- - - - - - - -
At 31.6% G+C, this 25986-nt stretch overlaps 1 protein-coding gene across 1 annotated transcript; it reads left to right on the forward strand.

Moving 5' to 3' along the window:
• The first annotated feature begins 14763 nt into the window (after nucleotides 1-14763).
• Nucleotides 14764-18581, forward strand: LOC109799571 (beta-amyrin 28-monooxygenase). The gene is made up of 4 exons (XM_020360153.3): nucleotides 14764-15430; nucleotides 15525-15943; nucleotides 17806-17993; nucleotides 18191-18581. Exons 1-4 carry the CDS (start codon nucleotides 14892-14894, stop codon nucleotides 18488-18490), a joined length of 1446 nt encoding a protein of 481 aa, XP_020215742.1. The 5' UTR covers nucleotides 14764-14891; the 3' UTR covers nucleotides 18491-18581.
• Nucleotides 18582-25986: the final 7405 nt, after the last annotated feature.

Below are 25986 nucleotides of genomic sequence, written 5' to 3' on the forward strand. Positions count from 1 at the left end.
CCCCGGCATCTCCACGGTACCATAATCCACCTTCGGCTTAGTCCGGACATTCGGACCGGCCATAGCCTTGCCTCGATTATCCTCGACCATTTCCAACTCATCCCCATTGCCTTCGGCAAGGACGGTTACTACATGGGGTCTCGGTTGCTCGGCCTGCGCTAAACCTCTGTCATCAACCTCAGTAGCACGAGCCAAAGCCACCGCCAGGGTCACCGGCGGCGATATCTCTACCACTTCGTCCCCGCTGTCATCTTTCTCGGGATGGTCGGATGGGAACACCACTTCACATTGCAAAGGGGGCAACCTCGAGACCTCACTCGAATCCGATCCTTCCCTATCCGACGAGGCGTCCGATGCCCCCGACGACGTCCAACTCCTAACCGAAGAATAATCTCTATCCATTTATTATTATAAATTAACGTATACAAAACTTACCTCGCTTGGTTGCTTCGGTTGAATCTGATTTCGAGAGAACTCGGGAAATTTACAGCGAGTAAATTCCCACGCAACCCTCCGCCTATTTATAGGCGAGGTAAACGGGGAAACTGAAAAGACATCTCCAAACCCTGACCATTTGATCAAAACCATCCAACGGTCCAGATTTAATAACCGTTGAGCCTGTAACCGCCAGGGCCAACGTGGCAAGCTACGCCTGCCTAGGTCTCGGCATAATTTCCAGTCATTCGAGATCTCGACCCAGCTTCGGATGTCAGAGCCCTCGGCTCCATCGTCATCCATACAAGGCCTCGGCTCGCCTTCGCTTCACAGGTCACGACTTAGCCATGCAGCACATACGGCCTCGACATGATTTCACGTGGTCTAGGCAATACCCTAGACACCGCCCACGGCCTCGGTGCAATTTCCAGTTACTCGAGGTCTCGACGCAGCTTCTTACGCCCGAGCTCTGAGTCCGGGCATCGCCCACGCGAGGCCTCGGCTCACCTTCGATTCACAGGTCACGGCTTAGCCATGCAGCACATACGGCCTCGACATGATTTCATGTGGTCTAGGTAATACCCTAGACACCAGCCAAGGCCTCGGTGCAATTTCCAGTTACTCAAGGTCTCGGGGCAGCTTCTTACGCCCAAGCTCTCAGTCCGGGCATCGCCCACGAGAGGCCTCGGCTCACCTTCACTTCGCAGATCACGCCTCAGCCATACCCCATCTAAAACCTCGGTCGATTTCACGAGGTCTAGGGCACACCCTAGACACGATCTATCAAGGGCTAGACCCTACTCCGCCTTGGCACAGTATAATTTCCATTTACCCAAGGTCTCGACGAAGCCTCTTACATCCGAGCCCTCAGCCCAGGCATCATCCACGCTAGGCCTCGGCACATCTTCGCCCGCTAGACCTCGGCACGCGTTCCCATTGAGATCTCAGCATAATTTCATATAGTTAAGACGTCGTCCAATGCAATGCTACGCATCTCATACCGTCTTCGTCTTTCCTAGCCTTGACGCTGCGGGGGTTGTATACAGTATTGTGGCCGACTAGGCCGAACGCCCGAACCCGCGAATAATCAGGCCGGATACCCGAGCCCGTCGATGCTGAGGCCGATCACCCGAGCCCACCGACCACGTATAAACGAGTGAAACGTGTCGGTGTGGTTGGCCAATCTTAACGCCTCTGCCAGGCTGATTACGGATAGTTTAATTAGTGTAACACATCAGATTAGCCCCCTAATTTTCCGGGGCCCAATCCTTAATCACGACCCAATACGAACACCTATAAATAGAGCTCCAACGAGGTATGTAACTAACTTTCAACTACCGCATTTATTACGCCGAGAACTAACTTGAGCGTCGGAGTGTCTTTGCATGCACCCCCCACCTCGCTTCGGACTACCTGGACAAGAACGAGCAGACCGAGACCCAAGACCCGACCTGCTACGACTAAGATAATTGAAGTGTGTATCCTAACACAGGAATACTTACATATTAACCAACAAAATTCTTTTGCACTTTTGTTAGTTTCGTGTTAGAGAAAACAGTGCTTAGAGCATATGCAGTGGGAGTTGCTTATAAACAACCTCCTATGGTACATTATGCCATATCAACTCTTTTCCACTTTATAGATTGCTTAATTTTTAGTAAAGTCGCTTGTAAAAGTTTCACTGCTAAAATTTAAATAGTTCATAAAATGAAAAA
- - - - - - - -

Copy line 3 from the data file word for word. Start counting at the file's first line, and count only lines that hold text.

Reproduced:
• The first annotated feature begins 14763 nt into the window (after nucleotides 1-14763).